Secretly, I don’t like punting. Please don’t tell Oxford City Council, because I’m not sure you’re allowed to live here if you don’t like punting. And I’m pretty settled. I don’t want to be chucked out.
Don’t get me wrong – I love boats, and I love living on the river. Punting, however, is an entirely different thing to proper boating. It’s always so much better in quintessentially Oxonian pictures than when you’re stuck in the actual experience.
The problem is that once you’re sitting in a punt, you’re stuck sitting in a punt. It’s not very comfortable, and it’s always either too hot or too cold. It gets boring fairly fast. You move along the water very slowly. You are attacked by swans and wasps. You are always worried about losing your wallet or your phone in the grimy water.
What a moaner I am! Sorry to start this blog off on such a negative note, but I am only doing it to be able to segue into talking about the one thing that I love about punting adventures: picnics. Picnics are the only reason that I continued to go punting all the time throughout university. People would lure me in by saying ‘Come punting with us! Come on! We’ll have a picnic!’
I can’t resist a picnic.
I don’t know what it is about eating perfectly normal food in a picnic setting, but put cheeses, pork pies, and strawberries in a basket and plonk it all on a blanket outside somewhere and I am there. I love the ritual of choosing, making, and compiling all the various components of a picnic. I love packing things into bags and baskets and cool boxes and lugging it all outside and lying down on a patch of grass somewhere and eating far more sandwiches than is nutritionally advisable.
Nowadays, I am free from the social obligations of punting (there’s a first world problem if ever I did hear one), so I can transition into picnicking with abandon and delight. I mean, it’s August in England, so as I write this I am looking out of the window at a grey sky and pounding rain, but otherwise the time is ripe for a good old summertime picnic gorging-fest.
So, next time the planets align and we have a) sun and b) free time, we will definitely be having a picnic and I will definitely be making these.
Source: The concept of phylas pastry is one I found in the fantastic Honey & Co. Baking Book, which I have rhapsodised about on this blog before. I’ve since looked it up, and I cannot find any other references to phylas pastry on the whole of the Internet. Admittedly I didn’t look massively hard, but it didn’t come up in a Google search, so I think the concept might be theirs. However, although I have used their spiral pastry idea, the filling here is my own invention and I have changed a lot of the proportions from the original recipe, so this is very much my version.
Notes: This recipe makes four very hefty pastries. They go well with all sorts of salads in the summer (and probably in the winter too). I would say that a hungry person could eat a whole one, but half of one of these pastries will still be a very adequate serving for a less hungry person.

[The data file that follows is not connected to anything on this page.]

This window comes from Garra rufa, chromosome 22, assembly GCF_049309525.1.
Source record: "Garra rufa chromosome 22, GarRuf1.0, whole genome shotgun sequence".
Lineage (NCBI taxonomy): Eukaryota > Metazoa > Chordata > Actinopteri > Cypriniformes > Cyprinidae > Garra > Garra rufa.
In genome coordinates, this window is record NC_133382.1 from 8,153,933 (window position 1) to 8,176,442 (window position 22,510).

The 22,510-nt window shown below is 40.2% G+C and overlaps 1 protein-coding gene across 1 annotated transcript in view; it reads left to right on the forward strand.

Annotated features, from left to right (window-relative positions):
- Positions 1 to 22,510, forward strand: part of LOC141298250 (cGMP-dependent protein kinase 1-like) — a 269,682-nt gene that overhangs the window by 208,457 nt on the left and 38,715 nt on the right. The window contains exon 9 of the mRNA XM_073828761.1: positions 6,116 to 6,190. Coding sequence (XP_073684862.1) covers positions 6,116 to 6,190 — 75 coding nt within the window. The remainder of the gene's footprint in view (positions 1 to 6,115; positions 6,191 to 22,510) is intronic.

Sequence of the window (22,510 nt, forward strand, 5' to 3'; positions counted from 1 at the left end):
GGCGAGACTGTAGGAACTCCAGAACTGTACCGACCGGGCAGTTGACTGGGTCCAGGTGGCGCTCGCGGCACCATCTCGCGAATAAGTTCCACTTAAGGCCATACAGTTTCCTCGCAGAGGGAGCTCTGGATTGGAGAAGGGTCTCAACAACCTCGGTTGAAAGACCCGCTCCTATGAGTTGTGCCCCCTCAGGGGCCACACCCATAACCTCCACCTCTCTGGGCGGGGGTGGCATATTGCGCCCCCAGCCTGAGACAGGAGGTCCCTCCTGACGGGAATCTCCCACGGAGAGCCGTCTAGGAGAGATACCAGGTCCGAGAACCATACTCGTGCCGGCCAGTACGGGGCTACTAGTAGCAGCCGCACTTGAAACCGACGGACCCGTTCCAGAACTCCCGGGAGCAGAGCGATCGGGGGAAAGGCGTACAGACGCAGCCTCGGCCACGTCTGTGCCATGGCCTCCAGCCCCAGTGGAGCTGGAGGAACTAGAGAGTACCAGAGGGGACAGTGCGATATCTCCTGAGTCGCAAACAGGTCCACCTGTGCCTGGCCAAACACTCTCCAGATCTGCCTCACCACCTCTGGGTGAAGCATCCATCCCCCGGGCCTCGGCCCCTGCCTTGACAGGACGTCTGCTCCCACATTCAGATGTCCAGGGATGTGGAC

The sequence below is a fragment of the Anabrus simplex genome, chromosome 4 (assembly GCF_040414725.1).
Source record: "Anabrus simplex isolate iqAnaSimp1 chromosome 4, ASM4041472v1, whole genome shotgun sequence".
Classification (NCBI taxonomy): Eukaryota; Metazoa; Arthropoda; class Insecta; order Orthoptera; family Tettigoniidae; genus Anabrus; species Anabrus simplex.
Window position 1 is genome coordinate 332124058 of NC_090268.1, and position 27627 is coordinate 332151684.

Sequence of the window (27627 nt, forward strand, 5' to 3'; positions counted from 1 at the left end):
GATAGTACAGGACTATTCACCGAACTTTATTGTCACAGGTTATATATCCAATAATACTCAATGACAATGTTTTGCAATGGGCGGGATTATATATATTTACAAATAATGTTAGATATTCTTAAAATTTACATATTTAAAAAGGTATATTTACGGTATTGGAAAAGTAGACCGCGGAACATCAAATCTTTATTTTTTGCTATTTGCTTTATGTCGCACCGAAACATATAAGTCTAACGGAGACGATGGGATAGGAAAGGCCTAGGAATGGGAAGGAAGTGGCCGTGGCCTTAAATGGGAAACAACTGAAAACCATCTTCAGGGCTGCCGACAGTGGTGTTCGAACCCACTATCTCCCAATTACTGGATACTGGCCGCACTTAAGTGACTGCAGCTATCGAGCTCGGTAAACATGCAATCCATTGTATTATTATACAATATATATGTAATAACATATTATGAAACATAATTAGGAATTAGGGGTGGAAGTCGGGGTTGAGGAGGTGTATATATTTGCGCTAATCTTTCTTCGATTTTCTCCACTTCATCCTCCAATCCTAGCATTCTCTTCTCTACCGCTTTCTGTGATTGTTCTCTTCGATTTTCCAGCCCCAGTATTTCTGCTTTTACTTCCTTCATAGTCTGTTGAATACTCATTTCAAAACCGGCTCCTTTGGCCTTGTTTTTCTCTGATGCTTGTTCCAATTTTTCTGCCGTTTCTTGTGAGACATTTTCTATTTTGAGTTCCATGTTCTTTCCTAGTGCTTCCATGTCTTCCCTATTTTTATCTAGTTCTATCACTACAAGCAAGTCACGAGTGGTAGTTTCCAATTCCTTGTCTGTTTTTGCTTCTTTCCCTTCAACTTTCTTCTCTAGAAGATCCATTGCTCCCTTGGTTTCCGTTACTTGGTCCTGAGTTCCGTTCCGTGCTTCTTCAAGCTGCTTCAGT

glug of oil (olive or rapeseed)
1 large or 2 small onions, finely diced
250g pork mince
250g beef mince
3 tbsp Ras el Hanout spice blend
6 tbsp chopped cashew nuts
1 small bunch of tenderstem broccoli, chopped into small pieces
500g block ready made all-butter puff pastry
1 egg, beaten and seasoned, for egg wash
- First, make your filling. Heat your oil gently in a large deep frying pan, or wok, and pop your diced onions in to cook. After five minutes, turn up the heat and add both your pork and beef mince to the pan. Cook the meat over a high heat for at least five minutes, stirring it and breaking it up to make sure it browns evenly. Turn the heat down a little, and stir in your spice, nuts, and broccoli. Cook for another couple of minutes, then take it off the heat and leave to cool. The filling must be completely cold when you make the pastries, so pop it in the fridge once it’s cool enough. You can also make it the day before.
- Preheat your oven to 210C/ 190C fan/ gas 7. Dust a large surface generously with flour, then roll out your pastry to a rectangle of 60cm x 25cm. I actually measure this, because it’s always bigger than I think. Cut it vertically into four 15cm x 25cm rectangles. Take the first rectangle, and place a line of your filling down one long edge of the pastry. Push it together a bit with your fingers to make a long, dense line of filling. Roll up the pastry so that you get a 25cam long pastry cylinder full of meat, making sure the join is on the bottom. Roll it up into a spiral. Repeat all this three times. I am completely cack-handed and awful at this sort of thing, and I found it totally doable – it’s not as fiddly as it sounds.
- Place all four pastries onto a lined baking sheet, brush with egg wash, and bake in the hot oven for 25 minutes until golden and crisp. Turn your oven down to 190C/ 170C fan/ gas 5 and keeping cooking for another 15 minutes. Enjoy the pastries hot or cold.